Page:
Brand awareness in the age of brand proliferation: new challenges, new solutions

Have you been to your supermarket’s yogurt aisle recently? What used to be a backwater of a handful of familiar brands is now an ocean of brands in a riotous mix of flavors, formats, styles and packages. What’s true for yogurt is true for many other categories as well. Food, beverage and restaurant brands are proliferating, as new brands rise to challenge legacy brands, and as makers of legacy brands introduce their own new brands to meet the changing tastes of today’s consumers.

In this fast-changing, confusing environment, tracking awareness of your food brand is more important than ever. It’s also more challenging than ever, in some ways. This blog post is intended to identify some of the new brand-awareness challenges and ways of dealing with them.  It’s for anyone who uses market insights to help manage brands, including – and perhaps especially – nonresearchers.


Marketers are interested in two awareness measures: unaided (unprompted) and aided (prompted) brand awareness. Both are important, for somewhat different reasons. The brand section of your survey should begin with a question to capture unaided brand awareness, followed by a question on aided brand awareness.

This blog post focuses on improving your aided brand awareness measurement. Before getting there, however, let’s briefly review both measures of brand awareness.


Unaided awareness is the percentage of survey respondents who mention your brand when asked, in an open-ended question, which brands in your category they have heard of, without being provided with names or hints. An unaided question is, When you think about soft drinks (nonalcoholic carbonated beverages), which brand or brands come to mind? Generally, unaided brand awareness reveals the extent to which your brand is in your target customers’ “repertoire” of brands, i.e., those brands customers think of first when considering which brand to purchase. Obviously, high unaided awareness is enormously valuable for any brand, and, in the example provided, companies like Coca-Cola and Pepsi spend millions of dollars annually for consumers to have their brand top of mind.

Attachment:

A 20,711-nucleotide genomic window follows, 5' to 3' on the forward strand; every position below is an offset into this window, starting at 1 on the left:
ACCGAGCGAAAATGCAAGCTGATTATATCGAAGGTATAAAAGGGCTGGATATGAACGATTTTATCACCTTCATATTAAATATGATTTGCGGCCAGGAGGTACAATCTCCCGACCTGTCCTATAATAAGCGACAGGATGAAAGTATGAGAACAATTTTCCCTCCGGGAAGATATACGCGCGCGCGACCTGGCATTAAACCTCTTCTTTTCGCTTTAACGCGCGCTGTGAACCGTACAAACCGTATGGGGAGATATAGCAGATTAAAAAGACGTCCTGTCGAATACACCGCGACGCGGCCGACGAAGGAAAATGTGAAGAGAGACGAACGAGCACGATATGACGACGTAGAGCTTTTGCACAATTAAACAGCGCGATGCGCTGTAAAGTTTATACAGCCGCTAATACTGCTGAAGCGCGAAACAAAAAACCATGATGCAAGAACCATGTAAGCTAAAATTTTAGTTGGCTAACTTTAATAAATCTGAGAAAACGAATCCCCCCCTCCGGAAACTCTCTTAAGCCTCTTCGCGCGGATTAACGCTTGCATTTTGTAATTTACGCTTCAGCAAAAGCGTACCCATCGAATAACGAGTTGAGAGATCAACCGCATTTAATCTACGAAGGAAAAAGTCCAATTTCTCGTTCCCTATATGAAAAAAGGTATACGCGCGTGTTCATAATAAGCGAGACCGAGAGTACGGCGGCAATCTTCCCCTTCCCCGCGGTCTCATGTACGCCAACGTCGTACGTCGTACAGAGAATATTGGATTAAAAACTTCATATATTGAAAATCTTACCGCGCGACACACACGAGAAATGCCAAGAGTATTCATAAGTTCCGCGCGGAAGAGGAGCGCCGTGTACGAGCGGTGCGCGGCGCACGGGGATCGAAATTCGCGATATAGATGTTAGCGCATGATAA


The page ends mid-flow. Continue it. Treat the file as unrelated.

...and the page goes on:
Aided (prompted) awareness measures how likely a consumer/customer is to recognize a brand when presented with options from which to choose. Because respondents are “prompted” with a set of brands, aided awareness is always higher than unaided awareness. Aided awareness is important because a brand that is easily recognizable is much more likely be used and talked about. Whether you’re conducting your own brand survey using DIY software like SurveyMonkey, or working with a research firm, we have provided some things to consider in constructing your aided awareness measure.


With so many brands emerging all the time, some survey respondents may be more likely to incorrectly claim they are aware of your brand, when in fact they might be confusing your brand with other brands. Other respondents may make the opposite error: failing to recognize your brand because they are juggling so many brand names in their mind. To get the most accurate awareness information on your brand, we offer the following tips: